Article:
Its most basic model costs €81,086...
Tesla's electronic cars are set to hit Irish roads in the coming weeks.
The company has revealed to Newstalk.com that its first showroom in Ireland is "opening in the next month."
European Tesla charge points
The company announced overnight that its global deliveries and production have been stronger than expected during the first quarter of 2017 as it shipped over 25,000 cars.
Its Model S and Model X SUV are available to pre-order in Ireland, but the company doesn't report regional-by-region sales data so there is no indication as to the level of interest in the cars here ahead of the official launch.
2017 could be a crucial year for Tesla as it expands into new regions and aims to release the Model 3 - its first mass-market vehicle - although it remains to be seen when this car will be released to the public.
In Ireland you can get your hands on an entry-level Model S for €81,086, with the full-spec version costing double that figure. The Model X SUV starts at a price of €110,042. You can order test drives of both now.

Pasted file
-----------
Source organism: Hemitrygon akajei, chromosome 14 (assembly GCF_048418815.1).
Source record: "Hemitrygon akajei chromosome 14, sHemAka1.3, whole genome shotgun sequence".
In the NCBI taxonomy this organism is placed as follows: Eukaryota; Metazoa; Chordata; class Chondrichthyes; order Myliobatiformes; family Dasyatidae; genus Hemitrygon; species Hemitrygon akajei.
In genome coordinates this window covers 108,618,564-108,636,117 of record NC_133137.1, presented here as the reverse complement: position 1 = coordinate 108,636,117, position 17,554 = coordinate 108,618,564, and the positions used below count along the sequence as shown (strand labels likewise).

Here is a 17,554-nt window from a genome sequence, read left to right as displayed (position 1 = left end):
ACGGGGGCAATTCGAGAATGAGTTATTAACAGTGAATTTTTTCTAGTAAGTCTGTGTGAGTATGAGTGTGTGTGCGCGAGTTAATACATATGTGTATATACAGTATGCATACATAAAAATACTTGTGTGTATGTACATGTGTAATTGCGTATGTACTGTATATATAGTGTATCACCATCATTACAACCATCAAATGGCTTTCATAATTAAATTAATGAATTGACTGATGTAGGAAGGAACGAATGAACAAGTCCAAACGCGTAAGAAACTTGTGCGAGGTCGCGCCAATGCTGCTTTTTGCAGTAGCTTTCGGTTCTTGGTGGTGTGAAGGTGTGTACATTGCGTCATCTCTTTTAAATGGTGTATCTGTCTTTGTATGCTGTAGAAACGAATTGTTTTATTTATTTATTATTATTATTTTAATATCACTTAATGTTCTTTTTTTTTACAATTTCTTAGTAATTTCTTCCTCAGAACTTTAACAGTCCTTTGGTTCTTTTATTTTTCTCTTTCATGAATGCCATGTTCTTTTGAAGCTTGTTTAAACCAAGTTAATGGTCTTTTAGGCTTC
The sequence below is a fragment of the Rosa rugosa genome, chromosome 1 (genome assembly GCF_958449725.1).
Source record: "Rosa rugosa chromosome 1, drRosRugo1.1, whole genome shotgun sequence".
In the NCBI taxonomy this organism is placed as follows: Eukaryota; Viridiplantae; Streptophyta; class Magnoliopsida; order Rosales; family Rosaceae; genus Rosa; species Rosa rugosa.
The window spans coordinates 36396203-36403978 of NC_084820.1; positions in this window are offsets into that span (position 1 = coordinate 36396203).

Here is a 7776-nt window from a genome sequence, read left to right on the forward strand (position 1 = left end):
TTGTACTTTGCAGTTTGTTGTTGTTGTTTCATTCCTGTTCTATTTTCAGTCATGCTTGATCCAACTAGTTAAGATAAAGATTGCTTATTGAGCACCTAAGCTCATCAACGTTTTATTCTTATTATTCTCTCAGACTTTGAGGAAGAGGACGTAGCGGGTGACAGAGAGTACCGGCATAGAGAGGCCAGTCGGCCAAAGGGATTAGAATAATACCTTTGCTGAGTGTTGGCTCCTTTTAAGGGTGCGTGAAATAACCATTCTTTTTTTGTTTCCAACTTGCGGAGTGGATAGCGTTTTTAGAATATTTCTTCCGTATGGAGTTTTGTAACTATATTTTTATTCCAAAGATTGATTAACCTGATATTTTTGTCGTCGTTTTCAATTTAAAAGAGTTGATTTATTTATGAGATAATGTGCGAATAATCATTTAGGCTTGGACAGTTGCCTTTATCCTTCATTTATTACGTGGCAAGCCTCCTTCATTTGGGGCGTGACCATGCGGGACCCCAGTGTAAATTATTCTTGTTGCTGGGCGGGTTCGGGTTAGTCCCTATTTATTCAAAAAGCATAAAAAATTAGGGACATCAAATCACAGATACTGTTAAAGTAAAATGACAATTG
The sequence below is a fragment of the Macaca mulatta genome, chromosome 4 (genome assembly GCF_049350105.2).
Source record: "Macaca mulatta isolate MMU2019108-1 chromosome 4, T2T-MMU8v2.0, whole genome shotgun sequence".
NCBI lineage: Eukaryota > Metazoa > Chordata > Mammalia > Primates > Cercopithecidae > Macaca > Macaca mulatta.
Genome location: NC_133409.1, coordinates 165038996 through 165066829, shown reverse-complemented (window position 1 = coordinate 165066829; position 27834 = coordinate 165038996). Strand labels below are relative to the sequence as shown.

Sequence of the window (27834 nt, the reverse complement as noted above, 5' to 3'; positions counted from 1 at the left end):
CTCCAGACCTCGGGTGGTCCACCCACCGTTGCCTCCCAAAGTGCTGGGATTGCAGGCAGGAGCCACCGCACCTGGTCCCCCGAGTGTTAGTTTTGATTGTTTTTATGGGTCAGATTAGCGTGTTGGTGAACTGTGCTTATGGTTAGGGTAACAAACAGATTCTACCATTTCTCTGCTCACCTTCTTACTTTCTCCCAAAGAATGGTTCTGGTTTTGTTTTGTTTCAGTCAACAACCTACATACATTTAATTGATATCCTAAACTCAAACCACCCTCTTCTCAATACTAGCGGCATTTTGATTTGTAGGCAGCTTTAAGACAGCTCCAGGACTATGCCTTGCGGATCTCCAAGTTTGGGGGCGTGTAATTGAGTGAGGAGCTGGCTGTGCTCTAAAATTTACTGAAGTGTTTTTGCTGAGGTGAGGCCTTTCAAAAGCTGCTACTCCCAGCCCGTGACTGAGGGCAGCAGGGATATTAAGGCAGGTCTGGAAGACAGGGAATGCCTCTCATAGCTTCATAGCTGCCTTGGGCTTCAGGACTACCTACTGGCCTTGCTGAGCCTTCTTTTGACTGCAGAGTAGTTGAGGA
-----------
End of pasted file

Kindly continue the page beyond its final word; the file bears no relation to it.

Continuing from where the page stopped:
Tesla is the first company to develop premium electronic cars.
The Model S will let you travel over 400km on a single charge for its basic model (up to 613km for a full-spec version) and go from zero to 100km/hour in 2.7 seconds at its fastest.
There's no word as yet on when Ireland will be getting the more affordable Model 3. It is set to retail at a base price of $35,000 across the Atlantic.
The company currently has the capacity to manufacture 2,000 vehicles per week.
It hopes to produce 500,000 vehicles in 2018 - that's nearly six times its 2016 output.
Tesla has a current market valuation of $45.4bn - which is only $1bn below the value of Ford Motors.
The State has set a target of ensuring that 10% of all vehicles on Irish roads are electronic by the end of this decade, that would mean 230,000 cars, and it is offering financial incentives to help Irish drivers to go green.
Ireland is offering, a sustainable Energy Authority of Ireland (SEAI) grant of up to €5,000 and VRT relief of up to €5,000 and a complimentary ESB box for the first 2,000 electric vehicles (EVs) sold in Ireland.
Additional reporting by Craig Fitzpatrick